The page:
Winter Beauty Essentials
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Our skin is dynamic and continually changing due to both internal factors, like the ebb and flow of our body's hormones, and external factors, like our lifestyle and environment. As the days get shorter and the weather cooler, you’ll no doubt once again notice your skin's needs begin to change. It can potentially become dehydrated from the constant use of heaters indoors and lack of humidity outside. It can also become dry and chapped from seasonal cold winds, and experience a dull, tight, and even irritated look stemming from these environmental factors.
Improving your skin's health can be quickly addressed by switching up your regular routine for one better suited to locking in hydration and increasing moisture in the skin during these icy months.
In this post, we will cover tips and tricks for combating the cold and improving your skin's health, from your face to your fingers and everywhere in between, sharing not only some amazing ingredients to look for, but also for my fave products featuring them.
A typical skincare routine should include a cleanser, toner, moisturizer, sunscreen applied in the morning, and exfoliation at least once a week. But, when the elements put extra stress on the skin, it makes sense to adjust this basic routine by upgrading to more moisturizing options and adding a step or two.
- Creamy Cleansers
When it comes to facial cleansers, there are two basic categories: gel (water-based cleansers) and cream (oil-based cleansers). If you are experiencing dryness and are currently using a gel cleanser to wash your face, switching to a creamier cleanser might be a good option. Most gel cleansers contain an ingredient called sodium lauryl sulfate, a harsh surfactant that strips the skin of its natural oils (i.e., moisture) every time you cleanse. In contrast, creamy cleansers use milder surfactants and skin-nourishing oils to balance moisture, not strip it.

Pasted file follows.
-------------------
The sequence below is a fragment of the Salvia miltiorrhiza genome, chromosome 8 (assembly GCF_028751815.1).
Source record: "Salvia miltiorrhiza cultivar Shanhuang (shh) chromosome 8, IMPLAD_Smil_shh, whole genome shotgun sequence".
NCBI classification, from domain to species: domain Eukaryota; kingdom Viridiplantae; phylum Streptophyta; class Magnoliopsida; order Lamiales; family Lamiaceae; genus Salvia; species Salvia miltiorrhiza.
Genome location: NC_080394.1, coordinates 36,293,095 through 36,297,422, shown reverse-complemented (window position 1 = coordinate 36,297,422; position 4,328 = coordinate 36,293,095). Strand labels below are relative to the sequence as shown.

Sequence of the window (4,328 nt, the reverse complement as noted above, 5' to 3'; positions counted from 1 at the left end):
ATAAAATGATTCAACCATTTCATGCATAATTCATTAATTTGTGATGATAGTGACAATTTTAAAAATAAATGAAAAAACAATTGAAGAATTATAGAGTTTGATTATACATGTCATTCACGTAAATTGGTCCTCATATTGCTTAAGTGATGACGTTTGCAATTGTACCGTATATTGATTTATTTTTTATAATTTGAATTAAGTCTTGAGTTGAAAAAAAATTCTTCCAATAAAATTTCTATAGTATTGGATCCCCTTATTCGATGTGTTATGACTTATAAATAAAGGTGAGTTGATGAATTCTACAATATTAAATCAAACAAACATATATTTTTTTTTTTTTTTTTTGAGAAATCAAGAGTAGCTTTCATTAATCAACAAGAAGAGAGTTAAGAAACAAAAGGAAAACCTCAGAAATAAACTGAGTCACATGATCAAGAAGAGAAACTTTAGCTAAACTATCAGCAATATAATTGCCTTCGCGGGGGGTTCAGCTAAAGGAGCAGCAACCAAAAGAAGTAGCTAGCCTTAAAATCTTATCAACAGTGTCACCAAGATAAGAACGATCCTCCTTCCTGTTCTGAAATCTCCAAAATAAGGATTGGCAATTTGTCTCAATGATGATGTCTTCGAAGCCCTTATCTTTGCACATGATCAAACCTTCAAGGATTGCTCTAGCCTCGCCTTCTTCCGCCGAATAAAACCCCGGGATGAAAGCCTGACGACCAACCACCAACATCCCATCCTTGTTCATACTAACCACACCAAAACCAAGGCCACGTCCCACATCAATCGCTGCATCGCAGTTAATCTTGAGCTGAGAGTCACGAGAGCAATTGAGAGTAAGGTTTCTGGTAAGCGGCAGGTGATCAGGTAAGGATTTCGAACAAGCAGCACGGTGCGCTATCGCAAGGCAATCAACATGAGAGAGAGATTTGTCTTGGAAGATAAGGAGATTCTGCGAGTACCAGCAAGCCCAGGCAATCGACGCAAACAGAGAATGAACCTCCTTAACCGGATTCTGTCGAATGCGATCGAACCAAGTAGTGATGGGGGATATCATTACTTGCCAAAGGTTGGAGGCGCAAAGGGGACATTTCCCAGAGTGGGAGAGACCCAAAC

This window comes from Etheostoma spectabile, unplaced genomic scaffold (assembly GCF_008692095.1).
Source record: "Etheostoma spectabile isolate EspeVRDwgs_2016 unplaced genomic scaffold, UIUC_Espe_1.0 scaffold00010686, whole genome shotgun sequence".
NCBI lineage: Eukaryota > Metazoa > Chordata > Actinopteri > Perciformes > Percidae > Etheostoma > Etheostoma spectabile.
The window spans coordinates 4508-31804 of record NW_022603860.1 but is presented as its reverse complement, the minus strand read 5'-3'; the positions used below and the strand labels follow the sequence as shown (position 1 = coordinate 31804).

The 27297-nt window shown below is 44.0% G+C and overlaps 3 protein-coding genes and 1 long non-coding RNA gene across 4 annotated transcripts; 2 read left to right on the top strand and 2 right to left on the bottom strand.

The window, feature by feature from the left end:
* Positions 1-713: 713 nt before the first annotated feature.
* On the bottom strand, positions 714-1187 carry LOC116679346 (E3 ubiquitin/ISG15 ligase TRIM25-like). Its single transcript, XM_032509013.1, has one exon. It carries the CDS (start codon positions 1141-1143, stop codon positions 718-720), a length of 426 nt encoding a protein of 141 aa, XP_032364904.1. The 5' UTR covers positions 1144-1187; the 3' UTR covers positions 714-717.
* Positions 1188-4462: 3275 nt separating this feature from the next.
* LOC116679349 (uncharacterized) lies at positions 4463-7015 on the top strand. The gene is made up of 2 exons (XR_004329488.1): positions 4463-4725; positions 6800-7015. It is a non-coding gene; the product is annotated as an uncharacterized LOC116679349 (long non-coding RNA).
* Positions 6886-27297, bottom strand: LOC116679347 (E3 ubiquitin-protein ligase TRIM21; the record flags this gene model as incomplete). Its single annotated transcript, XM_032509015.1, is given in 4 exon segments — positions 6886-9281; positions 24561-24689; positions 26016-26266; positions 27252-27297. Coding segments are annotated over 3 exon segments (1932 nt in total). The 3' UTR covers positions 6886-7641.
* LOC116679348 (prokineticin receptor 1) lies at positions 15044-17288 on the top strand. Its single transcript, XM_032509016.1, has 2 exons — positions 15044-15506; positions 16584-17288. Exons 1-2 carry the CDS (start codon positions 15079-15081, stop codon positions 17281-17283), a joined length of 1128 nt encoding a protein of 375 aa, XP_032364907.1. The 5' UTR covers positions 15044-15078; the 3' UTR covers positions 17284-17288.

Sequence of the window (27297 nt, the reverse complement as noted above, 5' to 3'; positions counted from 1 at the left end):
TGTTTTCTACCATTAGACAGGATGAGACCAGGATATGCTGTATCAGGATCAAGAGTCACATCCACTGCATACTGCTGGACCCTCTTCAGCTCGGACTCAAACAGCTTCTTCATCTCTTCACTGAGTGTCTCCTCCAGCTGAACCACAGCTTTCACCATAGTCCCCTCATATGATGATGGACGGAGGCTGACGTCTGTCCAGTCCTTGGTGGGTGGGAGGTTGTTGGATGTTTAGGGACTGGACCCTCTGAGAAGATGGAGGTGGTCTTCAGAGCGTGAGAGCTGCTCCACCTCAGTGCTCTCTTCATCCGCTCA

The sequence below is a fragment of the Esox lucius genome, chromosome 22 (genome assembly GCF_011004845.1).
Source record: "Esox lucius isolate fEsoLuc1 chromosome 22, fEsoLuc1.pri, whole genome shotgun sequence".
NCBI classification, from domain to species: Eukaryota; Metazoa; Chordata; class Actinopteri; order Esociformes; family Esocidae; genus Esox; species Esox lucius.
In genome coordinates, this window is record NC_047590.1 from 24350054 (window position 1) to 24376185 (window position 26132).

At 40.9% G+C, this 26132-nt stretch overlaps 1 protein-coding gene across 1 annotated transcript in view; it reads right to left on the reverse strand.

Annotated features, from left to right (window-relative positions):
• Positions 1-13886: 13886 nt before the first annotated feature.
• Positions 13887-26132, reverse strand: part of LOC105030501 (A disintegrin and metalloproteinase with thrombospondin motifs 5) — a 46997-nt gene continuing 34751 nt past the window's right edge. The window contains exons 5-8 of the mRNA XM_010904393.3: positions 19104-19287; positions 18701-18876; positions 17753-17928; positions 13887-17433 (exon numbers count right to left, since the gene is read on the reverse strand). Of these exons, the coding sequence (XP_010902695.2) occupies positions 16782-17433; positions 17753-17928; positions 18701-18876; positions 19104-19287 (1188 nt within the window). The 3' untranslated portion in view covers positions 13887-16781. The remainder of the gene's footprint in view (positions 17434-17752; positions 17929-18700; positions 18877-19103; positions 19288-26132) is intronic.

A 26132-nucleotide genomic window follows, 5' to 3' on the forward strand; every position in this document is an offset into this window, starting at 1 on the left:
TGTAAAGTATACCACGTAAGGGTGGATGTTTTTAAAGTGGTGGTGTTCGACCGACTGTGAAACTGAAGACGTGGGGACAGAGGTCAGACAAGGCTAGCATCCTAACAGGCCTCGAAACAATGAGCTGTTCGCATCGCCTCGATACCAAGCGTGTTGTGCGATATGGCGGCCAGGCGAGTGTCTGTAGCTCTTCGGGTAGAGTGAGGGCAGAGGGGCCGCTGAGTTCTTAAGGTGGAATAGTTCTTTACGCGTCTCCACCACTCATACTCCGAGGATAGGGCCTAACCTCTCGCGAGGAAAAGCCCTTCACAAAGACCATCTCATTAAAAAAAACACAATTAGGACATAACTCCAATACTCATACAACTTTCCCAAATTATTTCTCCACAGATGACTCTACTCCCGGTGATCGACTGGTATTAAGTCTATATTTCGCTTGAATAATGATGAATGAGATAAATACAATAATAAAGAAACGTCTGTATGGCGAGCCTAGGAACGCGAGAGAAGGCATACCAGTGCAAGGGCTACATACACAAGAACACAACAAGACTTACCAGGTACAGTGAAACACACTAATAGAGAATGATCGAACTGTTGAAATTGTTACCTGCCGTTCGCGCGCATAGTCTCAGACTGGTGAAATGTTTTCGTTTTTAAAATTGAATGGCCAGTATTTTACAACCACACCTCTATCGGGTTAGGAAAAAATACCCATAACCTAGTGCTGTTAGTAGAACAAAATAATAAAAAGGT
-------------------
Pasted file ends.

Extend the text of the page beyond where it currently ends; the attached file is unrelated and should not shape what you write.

- Don’t Skip the Toner
Toning the skin is the most often skipped step in skincare routines. Yet it can pack the biggest punch when it comes to adding hydration to the skin. With a simple spritz or a gentle pat, applying a toner helps balance the skin's pH, reducing irritation and allowing products to absorb better. While there is a time and a place for more exfoliating or clarifying options, when it comes to addressing seasonal dryness, always opt for a hydrating option. For skin prone to breakouts, adding hydration in this step is less likely to cause congestion, leading to breakouts.
- Get Targeted Results With a Serum
Facial serums provide targeted treatments that allow you to address your biggest skin concerns daily. Since dehydration is a common complaint during colder weather, adding in a hydrating serum is a great way to combat water loss. Look for water-based serums with hydrating ingredients like hyaluronic acid and glycerin.
- Lock in Hydration
If the moisture levels in your skin are low, water will evaporate through the surface of the skin. Moisture and hydration are a powerful couple in the world of skincare. Both are necessary for optimal skin health. Applying a richer moisturizer during the winter months is a great way to lock in hydration and create a protective layer on the skin's surface, preventing the elements from taking a toll.
If you usually use a lighter cream for the day and a richer cream for night, try applying your evening moisturizer in the morning too. Another option is to add a facial oil to your skincare routine. Using facial oils after your serum and before your moisturizer is a fantastic way to ensure your skin is getting plenty of nourishment. I'll share a few of my favorite types of oils later in this article.
- Don’t Leave Your Lips Lonely